In 2011, Green Bar underwent its first major renovation: Little Willie’s, a solely jazz and blues club, became Green Bar, a music venue vying for appreciation of all genres of original live music, locally and regionally based. In doing so, Green Bar became more experimental, appealing to a younger audience who want to experience sounds across the scattered map of genres: jazz and blues intermingle with jam bands, funk, garage rock and southern rock. 

“The problem with blues and jazz is most of the blues and jazz fans are a little bit older, so by 10 p.m. at night, after a couple of glasses of wine and a beer, they’re all ready to go home, which does not make for a very good business model,” Lloyd said. “So a number of years ago, we decided to change. There really wasn’t a niche of anyone really trying to do original music in Tuscaloosa, so that’s when we opened Green Bar and really started emphasizing on original music.”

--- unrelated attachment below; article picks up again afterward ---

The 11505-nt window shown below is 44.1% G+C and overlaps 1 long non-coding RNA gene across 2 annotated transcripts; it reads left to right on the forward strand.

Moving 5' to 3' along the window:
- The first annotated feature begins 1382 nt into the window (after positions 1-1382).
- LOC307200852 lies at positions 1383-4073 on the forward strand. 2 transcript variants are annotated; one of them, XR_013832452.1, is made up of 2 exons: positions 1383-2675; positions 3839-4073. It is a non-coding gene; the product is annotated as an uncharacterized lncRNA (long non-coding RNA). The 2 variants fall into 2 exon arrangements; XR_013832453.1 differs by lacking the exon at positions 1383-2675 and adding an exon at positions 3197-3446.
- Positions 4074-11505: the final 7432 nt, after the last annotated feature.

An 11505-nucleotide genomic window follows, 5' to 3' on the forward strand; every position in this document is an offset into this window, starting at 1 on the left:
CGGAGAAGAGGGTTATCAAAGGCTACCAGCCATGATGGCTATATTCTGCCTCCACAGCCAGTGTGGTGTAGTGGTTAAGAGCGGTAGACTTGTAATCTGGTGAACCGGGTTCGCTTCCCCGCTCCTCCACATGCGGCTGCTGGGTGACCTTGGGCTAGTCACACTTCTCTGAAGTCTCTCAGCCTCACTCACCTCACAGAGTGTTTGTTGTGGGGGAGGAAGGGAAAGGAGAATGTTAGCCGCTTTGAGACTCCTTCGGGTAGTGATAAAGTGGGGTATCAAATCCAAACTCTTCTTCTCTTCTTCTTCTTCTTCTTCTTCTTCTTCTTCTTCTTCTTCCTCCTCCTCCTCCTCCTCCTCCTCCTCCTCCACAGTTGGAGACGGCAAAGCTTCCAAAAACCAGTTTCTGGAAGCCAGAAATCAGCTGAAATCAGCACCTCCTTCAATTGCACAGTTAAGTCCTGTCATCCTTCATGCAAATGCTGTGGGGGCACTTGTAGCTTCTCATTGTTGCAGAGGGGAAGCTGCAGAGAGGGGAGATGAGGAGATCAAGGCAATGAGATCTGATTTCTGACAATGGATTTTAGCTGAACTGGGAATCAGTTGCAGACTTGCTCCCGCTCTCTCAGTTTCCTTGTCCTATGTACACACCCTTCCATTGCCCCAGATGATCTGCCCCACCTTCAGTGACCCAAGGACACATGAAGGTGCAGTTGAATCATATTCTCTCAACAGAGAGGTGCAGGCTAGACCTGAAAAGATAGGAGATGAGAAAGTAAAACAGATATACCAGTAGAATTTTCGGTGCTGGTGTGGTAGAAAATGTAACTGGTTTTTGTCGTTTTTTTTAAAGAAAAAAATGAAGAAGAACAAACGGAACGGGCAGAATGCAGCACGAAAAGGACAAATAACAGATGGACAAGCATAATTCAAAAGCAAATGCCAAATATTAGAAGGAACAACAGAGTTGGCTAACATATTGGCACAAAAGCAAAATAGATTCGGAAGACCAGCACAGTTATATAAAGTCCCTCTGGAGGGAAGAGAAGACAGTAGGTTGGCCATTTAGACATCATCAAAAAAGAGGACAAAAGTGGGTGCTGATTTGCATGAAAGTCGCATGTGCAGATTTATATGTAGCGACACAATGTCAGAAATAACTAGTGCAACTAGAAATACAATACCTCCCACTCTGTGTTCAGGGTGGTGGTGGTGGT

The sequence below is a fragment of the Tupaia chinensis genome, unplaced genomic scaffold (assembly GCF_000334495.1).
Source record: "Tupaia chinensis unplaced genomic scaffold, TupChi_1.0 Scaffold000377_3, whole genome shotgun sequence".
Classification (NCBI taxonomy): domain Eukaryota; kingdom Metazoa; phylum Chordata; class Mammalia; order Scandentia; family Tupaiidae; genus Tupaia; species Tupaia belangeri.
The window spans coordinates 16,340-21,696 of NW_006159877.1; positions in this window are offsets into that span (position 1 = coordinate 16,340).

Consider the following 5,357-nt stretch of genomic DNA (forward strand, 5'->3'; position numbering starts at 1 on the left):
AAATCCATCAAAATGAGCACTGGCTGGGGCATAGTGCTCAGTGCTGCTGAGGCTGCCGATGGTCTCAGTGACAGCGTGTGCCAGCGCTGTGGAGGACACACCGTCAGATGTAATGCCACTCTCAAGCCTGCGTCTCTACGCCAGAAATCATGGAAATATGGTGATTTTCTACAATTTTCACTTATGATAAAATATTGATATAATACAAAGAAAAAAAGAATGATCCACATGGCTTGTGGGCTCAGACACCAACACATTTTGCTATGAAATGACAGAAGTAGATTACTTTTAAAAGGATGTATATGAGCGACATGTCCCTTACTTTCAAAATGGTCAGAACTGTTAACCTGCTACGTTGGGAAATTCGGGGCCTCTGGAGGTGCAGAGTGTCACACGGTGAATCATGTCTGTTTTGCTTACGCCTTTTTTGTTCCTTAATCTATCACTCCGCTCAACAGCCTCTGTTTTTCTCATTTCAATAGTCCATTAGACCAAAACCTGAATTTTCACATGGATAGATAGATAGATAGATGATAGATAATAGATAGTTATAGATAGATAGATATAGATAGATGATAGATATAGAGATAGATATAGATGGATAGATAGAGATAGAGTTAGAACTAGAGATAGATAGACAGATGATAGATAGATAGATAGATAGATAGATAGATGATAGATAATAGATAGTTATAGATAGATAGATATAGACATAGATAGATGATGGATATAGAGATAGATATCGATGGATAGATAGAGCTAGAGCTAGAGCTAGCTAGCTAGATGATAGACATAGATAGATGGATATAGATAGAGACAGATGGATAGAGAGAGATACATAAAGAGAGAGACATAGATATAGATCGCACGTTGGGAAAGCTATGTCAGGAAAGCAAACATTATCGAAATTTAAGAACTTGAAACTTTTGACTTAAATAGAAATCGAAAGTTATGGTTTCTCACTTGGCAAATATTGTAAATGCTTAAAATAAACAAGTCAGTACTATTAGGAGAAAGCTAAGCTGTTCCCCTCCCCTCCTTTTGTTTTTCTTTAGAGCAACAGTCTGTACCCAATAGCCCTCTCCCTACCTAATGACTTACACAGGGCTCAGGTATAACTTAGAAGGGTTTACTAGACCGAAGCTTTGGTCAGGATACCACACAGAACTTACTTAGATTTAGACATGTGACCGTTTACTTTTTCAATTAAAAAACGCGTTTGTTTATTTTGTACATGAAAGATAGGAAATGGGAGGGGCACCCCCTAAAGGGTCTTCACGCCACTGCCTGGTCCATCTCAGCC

The rejuvenated space fills an impressive void rather successfully. While many Tuscaloosa venues profit from cover bands, Green Bar excels at bringing on-the-cusp bands into the fold, crafting excited audiences eager for more.